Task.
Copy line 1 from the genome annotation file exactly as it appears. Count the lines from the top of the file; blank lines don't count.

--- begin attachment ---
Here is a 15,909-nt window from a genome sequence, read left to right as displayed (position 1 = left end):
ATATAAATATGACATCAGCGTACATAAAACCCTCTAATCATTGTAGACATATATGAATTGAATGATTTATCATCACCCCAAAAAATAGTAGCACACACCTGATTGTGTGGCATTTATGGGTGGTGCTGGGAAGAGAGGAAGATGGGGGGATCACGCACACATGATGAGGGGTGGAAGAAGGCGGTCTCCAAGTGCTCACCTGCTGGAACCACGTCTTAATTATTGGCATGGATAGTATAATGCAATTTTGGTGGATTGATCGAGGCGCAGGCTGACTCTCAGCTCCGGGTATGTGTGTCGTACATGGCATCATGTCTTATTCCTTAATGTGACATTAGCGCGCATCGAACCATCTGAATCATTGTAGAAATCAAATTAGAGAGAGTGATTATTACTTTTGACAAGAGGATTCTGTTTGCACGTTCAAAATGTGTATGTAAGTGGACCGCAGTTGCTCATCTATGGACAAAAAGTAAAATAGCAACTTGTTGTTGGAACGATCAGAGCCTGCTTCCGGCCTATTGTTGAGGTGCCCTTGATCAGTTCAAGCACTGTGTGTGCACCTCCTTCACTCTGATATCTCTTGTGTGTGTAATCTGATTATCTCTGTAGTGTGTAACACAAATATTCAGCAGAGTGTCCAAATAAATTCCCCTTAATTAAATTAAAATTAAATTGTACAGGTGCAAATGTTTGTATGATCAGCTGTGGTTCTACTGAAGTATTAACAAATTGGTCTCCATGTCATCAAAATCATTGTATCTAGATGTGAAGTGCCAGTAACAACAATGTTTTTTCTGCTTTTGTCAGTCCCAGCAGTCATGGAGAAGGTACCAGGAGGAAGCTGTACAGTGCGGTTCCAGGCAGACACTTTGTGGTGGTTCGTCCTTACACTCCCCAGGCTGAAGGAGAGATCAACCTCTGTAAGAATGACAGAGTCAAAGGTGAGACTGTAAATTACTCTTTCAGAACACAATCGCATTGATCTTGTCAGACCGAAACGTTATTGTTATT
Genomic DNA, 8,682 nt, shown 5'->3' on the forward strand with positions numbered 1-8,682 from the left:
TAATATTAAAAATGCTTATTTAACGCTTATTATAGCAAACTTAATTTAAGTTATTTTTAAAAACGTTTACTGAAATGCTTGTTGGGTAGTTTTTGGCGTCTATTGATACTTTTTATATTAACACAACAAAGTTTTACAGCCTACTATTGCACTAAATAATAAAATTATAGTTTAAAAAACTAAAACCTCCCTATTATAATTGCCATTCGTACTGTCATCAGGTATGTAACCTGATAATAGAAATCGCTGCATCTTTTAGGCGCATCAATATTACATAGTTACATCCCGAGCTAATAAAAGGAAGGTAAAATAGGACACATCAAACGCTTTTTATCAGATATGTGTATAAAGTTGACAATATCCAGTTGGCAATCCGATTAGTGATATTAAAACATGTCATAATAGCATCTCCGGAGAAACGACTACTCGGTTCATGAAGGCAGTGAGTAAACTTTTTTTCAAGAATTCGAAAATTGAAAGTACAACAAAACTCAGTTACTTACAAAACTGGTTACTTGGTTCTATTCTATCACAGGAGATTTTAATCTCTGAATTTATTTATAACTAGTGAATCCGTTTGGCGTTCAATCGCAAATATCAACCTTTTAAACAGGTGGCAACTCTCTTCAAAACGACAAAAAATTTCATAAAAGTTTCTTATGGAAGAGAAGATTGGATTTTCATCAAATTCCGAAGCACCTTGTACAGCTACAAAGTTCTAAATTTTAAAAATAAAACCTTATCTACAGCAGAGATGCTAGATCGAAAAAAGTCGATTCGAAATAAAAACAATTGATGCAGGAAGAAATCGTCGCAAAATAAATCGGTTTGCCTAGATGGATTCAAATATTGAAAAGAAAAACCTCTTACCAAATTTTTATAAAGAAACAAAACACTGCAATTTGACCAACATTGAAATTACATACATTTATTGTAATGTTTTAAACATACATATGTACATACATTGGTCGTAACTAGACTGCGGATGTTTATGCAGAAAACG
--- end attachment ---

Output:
Here is a 15,909-nt window from a genome sequence, read left to right as displayed (position 1 = left end):